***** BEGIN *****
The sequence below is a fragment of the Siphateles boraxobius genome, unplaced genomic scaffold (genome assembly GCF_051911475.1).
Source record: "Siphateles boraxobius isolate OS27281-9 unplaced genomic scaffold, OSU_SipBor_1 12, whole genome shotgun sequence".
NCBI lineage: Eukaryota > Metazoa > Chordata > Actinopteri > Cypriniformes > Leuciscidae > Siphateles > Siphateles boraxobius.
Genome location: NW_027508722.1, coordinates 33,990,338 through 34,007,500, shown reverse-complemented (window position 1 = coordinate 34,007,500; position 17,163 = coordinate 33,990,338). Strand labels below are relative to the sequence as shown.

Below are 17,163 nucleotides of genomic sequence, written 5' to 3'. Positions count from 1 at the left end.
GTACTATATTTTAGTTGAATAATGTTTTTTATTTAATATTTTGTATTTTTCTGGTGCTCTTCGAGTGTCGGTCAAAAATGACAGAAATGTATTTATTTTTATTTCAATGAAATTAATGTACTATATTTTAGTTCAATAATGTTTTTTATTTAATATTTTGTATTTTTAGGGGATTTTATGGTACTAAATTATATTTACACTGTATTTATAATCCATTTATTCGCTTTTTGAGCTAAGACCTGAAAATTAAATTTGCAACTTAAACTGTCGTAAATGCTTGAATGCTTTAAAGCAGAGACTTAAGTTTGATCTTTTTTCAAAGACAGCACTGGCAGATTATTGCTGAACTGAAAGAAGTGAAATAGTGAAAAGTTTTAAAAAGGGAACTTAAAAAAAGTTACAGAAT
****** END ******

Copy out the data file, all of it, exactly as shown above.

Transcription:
The sequence below is a fragment of the Siphateles boraxobius genome, unplaced genomic scaffold (genome assembly GCF_051911475.1).
Source record: "Siphateles boraxobius isolate OS27281-9 unplaced genomic scaffold, OSU_SipBor_1 12, whole genome shotgun sequence".
NCBI lineage: Eukaryota > Metazoa > Chordata > Actinopteri > Cypriniformes > Leuciscidae > Siphateles > Siphateles boraxobius.
Genome location: NW_027508722.1, coordinates 33,990,338 through 34,007,500, shown reverse-complemented (window position 1 = coordinate 34,007,500; position 17,163 = coordinate 33,990,338). Strand labels below are relative to the sequence as shown.

Below are 17,163 nucleotides of genomic sequence, written 5' to 3'. Positions count from 1 at the left end.
GTACTATATTTTAGTTGAATAATGTTTTTTATTTAATATTTTGTATTTTTCTGGTGCTCTTCGAGTGTCGGTCAAAAATGACAGAAATGTATTTATTTTTATTTCAATGAAATTAATGTACTATATTTTAGTTCAATAATGTTTTTTATTTAATATTTTGTATTTTTAGGGGATTTTATGGTACTAAATTATATTTACACTGTATTTATAATCCATTTATTCGCTTTTTGAGCTAAGACCTGAAAATTAAATTTGCAACTTAAACTGTCGTAAATGCTTGAATGCTTTAAAGCAGAGACTTAAGTTTGATCTTTTTTCAAAGACAGCACTGGCAGATTATTGCTGAACTGAAAGAAGTGAAATAGTGAAAAGTTTTAAAAAGGGAACTTAAAAAAAGTTACAGAAT